On October 4, 2022, the White House Office of Science and Technology Policy (“OSTP”) unveiled its Blueprint for an AI Bill of Rights, a non-binding set of guidelines for the design, development, and deployment of artificial intelligence (AI) systems.
The Blueprint comprises of five key principles:
- The first Principle is to protect individuals from unsafe or ineffective AI systems, and encourages consultation with diverse communities, stakeholders and experts in developing and deploying AI systems, as well as rigorous pre-deployment testing, risk identification and mitigation, and ongoing monitoring of AI systems.
- The second Principle seeks to establish safeguards against discriminative results stemming from the use of algorithmic decision-making, and encourages developers of AI systems to take proactive measures to protect individuals and communities from discrimination, including through equity assessments and algorithmic impact assessments in the design and deployment stages.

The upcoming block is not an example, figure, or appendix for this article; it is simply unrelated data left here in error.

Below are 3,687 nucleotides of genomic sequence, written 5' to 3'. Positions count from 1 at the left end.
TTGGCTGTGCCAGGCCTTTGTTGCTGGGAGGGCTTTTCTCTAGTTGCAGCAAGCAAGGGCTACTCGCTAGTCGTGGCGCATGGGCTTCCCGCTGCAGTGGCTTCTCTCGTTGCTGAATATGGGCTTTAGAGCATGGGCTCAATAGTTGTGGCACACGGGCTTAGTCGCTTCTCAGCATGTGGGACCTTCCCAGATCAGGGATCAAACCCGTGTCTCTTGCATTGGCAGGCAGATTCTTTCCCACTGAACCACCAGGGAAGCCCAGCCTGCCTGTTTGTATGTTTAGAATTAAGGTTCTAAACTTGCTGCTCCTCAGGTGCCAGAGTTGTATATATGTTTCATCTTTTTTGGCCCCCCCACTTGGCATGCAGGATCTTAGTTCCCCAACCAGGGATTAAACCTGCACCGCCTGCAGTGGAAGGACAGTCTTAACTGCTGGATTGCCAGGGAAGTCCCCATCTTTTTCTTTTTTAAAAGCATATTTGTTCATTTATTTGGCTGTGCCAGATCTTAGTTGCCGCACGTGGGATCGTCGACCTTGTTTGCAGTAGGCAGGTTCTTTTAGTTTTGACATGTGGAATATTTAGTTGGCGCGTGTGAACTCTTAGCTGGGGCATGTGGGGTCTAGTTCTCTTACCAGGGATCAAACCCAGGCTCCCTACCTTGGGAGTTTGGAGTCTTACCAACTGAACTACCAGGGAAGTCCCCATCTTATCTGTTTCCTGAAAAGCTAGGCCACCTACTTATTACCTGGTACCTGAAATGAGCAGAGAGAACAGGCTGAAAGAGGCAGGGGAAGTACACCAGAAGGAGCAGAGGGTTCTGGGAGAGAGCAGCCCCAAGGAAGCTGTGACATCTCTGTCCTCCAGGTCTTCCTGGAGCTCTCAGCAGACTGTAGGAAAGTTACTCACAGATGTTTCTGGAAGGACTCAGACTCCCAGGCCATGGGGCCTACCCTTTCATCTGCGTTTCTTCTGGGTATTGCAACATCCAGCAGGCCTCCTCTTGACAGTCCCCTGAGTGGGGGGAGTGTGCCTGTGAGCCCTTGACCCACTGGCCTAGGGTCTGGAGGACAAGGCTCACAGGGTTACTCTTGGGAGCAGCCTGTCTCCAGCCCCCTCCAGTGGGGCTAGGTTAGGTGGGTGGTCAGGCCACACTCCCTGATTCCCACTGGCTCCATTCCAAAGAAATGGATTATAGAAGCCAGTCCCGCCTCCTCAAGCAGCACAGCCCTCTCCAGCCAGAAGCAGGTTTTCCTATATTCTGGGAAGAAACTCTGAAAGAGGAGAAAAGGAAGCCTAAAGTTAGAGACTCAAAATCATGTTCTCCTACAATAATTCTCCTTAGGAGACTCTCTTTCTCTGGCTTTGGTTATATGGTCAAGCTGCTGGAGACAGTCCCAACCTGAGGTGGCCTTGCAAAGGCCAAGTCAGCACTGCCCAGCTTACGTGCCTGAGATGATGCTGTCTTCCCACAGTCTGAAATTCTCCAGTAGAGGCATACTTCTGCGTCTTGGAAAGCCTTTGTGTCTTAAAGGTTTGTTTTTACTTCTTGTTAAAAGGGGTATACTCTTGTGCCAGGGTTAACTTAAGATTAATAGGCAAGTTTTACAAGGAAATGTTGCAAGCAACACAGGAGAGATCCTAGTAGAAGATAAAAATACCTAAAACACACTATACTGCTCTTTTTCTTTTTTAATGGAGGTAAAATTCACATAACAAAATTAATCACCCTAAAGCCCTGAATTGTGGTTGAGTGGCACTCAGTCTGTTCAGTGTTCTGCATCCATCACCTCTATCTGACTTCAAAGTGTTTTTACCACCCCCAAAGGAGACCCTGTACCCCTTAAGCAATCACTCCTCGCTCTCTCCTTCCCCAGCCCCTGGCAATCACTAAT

- The third Principle advocates for building privacy protections into AI systems by default, and encourages AI systems to respect individuals’ decisions regarding the collection, use, access, transfer and deletion of personal information where possible (and where not possible, use default privacy by design safeguards).
- The fourth Principle emphasizes the importance of notice and transparency, and encourages developers of AI systems to provide a plain language description of how the system functions and the role of automation in the system, as well as when an algorithmic system is used to make a decision impacting an individual (including when the automated system is not the sole input determining the decision).
- The fifth Principle encourages the development of opt-out mechanisms that provide individuals with the option to access a human decisionmaker as an alternative to the use of an AI system.
In 2019, the European Commission published a similar set of automated systems governance principles, called the Ethics Guidelines for Trustworthy AI. The European Parliament currently is in the process of drafting the EU Artificial Intelligence Act, a legally enforceable adaptation of the Commission’s Ethics Guidelines. The current draft of the EU Artificial Intelligence Act requires developers of open source AI systems to adhere to detailed guidelines on cybersecurity, accuracy, transparency, and data governance, and provides for a private right of action.